- Bioinformatics/Computational biology
- Molecular and cellular biology
Nature of the Research
- Wet lab/bench research
- Informatics/computational research
- Basic research
- Database research
- Structure and Function: Basic units of structure define the function of all living things.
- Information Flow and Exchange: The growth and behavior of organisms are activated through the expression of genetic information in context.
- Systems: Living systems are interconnected and interacting.
- Applying the process of science
- Using quantitative reasoning
- Using modeling and simulation
- Tapping into the interdisciplinary nature of science
- Communicating and collaborating
- What roles might uncharacterized proteins play in mitochondria of eukaryotic pathogens?
- Are there proteins unique to trypanosomatid mitochondria that represent potential drug targets?
- Do subcellular distributions of trypanosomatid proteins reflect in silico predictions?
- Develop a scientific argument and persuasviely express goals and findings in written and oral form.
- Identify and utilize computational and molecular biology resources to meet research goals.
- Comprehend and integrate primary literature in a research pipeline.
- Reflect upon challenges, troubleshoot, and implement solutions to research challenges.
- Participate collaboratively and interdependently in research environments.
Molecular Parasitology is a full-semester CURE in which students experience excitement and frustration of the discovery process as they analyze uncharacterized proteins in Crithidia fasciculata, a non-pathogenic model for protozoan parasites of humans. Molecular Parasitology uses a problem-based learning framework, and students must search for creative solutions to identify, characterize, and clone target genes with limited guidance regarding existing algorithms and tools. Our experience suggests students rapidly (~6 weeks) develop creativity, critical thinking, and self-confidence in this context.
We focus on three learning goals: development of core bioinformatics and molecular biology competencies, self-directed learning, and scientific literacy. To provide tools and structure for positive outcomes, students iteratively progress toward these goals through assignments including journal club sessions, completing safety and ethics certifications (e.g. CITI Responsible Conduct of Research, lab safety) weekly submission of learning logs, and extensive writing projects with opportunities for feedback and revision. Though students maintain ownership of individual research projects, we cultivate collaboration through group activities including group presentation, mini-projects, information sharing, and load-sharing of lab maintenance (e.g. washing dishes, waste management, racking tips).
The research focus blends traditional molecular biology and bioinformatics to investigate mitochondria. Each student selects a gene of their choice from the C. fasciculata genome (~11,000 gene calls) that must encode a protein that is (1) currently uncharacterized and (2) has a strong likelihood of mitochondrial localization. Students develop individual written proposal and a group oral presentation to support their goal of confirming mitochondrial localization via expression as a GFP-fusion. Following selection of targets, students isolate gDNA, design PCR primers, subclone, and sequence their amplicons. We provide basic background on topics (sequencing, PCR, subcloning) but prioritize and encourage collaborative discovery and problem-solving. Because protein targets vary considerably, each research project progresses at a different pace and presents opportunities for extensive trouble-shooting. At the end of the course, each student submits a formal, individual research report and participates in a group presentation of results. Students participating a second semester have opportunity to ligate gene targets into a GFP-fusion vector and transfect C. fasciculata to verify mitochondrial localization.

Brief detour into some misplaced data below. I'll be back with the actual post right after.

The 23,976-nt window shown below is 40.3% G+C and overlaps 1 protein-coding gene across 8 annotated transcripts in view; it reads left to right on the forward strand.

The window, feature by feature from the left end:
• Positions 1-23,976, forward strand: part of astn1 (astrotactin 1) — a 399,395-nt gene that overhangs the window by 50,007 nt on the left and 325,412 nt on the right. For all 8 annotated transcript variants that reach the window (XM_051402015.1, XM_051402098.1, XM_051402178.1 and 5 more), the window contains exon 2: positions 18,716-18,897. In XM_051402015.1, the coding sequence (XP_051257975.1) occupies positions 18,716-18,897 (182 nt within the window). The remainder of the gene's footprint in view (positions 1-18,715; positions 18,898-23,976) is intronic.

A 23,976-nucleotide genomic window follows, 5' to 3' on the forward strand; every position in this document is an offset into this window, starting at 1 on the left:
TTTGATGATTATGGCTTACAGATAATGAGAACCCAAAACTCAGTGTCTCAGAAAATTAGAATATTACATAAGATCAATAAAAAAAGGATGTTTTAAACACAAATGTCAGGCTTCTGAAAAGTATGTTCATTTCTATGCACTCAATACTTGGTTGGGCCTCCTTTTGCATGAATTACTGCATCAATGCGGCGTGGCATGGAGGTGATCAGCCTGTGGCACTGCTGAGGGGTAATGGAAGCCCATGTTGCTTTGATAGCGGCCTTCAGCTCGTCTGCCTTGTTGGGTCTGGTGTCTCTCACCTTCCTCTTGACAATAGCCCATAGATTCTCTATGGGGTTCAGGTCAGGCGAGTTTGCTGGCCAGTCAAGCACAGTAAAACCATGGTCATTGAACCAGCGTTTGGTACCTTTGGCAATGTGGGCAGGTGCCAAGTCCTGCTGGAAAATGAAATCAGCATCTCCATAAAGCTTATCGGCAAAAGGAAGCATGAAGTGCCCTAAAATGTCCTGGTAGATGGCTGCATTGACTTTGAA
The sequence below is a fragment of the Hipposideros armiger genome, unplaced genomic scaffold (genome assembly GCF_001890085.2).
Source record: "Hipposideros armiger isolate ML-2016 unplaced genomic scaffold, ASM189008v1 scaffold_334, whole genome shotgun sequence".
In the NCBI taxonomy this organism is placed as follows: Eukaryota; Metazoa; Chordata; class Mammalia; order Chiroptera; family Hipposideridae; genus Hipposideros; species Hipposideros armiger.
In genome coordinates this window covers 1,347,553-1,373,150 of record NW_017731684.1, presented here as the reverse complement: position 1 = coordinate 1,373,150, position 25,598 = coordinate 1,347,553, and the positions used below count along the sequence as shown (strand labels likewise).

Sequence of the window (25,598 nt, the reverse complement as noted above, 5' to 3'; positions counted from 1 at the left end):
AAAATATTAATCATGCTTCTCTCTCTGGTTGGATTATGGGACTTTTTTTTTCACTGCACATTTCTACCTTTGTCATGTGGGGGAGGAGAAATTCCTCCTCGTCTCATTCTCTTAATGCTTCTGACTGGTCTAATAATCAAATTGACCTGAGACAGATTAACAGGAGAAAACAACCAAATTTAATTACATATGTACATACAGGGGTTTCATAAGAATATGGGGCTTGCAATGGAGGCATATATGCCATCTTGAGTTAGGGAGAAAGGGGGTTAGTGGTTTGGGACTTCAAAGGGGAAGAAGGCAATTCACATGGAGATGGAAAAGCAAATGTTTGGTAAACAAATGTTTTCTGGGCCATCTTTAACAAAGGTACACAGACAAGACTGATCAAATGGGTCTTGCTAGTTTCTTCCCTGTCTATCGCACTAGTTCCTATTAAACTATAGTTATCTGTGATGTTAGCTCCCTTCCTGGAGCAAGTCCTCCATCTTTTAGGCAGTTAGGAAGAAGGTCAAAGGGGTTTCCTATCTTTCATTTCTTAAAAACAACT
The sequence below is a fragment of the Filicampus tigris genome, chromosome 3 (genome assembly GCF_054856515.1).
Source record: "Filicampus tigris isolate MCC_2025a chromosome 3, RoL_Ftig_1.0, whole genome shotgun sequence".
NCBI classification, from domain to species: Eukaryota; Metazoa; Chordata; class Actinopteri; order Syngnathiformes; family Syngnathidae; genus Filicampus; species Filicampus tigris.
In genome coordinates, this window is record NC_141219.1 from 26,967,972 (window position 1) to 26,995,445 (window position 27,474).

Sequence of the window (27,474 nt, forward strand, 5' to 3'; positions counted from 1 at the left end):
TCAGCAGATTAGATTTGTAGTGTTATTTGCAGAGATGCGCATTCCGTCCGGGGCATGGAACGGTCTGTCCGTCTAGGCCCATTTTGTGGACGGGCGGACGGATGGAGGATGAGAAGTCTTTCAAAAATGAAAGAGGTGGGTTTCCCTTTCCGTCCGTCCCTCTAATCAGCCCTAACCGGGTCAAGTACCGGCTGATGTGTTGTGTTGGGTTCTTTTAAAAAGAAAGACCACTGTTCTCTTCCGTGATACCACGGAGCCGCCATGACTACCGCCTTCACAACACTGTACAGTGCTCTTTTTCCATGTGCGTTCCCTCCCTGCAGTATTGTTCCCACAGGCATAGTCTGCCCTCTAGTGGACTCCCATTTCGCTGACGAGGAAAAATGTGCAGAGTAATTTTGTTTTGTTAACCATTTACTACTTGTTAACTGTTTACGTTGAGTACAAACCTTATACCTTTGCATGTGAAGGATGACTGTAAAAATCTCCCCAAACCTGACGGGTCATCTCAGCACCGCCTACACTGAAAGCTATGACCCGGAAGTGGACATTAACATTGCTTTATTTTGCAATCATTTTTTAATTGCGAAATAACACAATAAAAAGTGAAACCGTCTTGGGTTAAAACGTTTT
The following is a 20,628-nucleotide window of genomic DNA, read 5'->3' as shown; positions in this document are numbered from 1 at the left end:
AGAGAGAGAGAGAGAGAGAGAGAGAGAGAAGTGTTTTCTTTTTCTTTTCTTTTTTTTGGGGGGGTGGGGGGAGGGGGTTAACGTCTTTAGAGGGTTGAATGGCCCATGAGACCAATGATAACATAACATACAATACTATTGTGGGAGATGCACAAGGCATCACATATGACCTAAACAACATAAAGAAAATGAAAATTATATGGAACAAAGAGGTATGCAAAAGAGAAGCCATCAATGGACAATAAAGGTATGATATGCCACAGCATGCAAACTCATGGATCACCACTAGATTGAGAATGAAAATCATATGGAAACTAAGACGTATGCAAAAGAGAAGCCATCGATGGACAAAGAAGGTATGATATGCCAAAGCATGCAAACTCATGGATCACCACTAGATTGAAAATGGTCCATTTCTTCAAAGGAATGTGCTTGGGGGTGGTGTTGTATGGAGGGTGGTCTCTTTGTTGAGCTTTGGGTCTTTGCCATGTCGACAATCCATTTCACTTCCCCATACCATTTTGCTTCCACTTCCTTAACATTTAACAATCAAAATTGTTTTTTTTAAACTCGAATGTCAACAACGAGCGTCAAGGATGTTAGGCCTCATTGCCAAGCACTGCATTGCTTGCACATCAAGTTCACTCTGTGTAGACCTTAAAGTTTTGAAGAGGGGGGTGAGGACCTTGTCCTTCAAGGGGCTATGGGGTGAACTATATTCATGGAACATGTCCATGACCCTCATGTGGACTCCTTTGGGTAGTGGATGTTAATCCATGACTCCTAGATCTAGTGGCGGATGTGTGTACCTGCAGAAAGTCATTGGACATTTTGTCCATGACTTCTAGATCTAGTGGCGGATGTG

We host this CURE in an prototype learning space we developed at Georgia State University (GSU) for undergraduate research environments that he hope to implement more broadly. Our Collaborative Learning Lab is a remodeled space in Kell Hall, the oldest drive-in parking deck in the U.S. While this laboratory provide a unique learning space that blends a computer lab with wet-lab space, the CURE could be readily adapted using molecular biology laboratories and equipment found in most colleges and universities. Development of our laboratory was funded entirely through internal funding sources including the Technology Fee Program at GSU. Equipment, furniture, and workstation costs are available upon request.
Because we seek for students to effectively leverage computational tools to collaborate and facilitate research, we focused on configuring robust, computer workstations for student usage. Each student in our laboratory is assigned to a computer workstation (Lenovo ThinkCentre, 29” LED monitor, Windows 8.1) with standard office software installed. We rely on Geneious Pro R7 (Biomatters, Inc) as a platform for managing and analyzing molecular data because the software couples data management, molecular analysis, and basic bioinformatic capabilities with a cost-effective ($300 per license), permanent licensing structure. Student researchers learn to store and share results and data via a MySQL server residing on the instructor workstation.
Operational costs for the course consist solely of consumables typically used in molecular biology courses. Disposable resources such as pipette tips and tubes represent a small proportion of our budget. The most costly resources are PCR components, agarose gel stain, and competent cells. While these costs are necessary, they can be constrained by buying in bulk or production in house.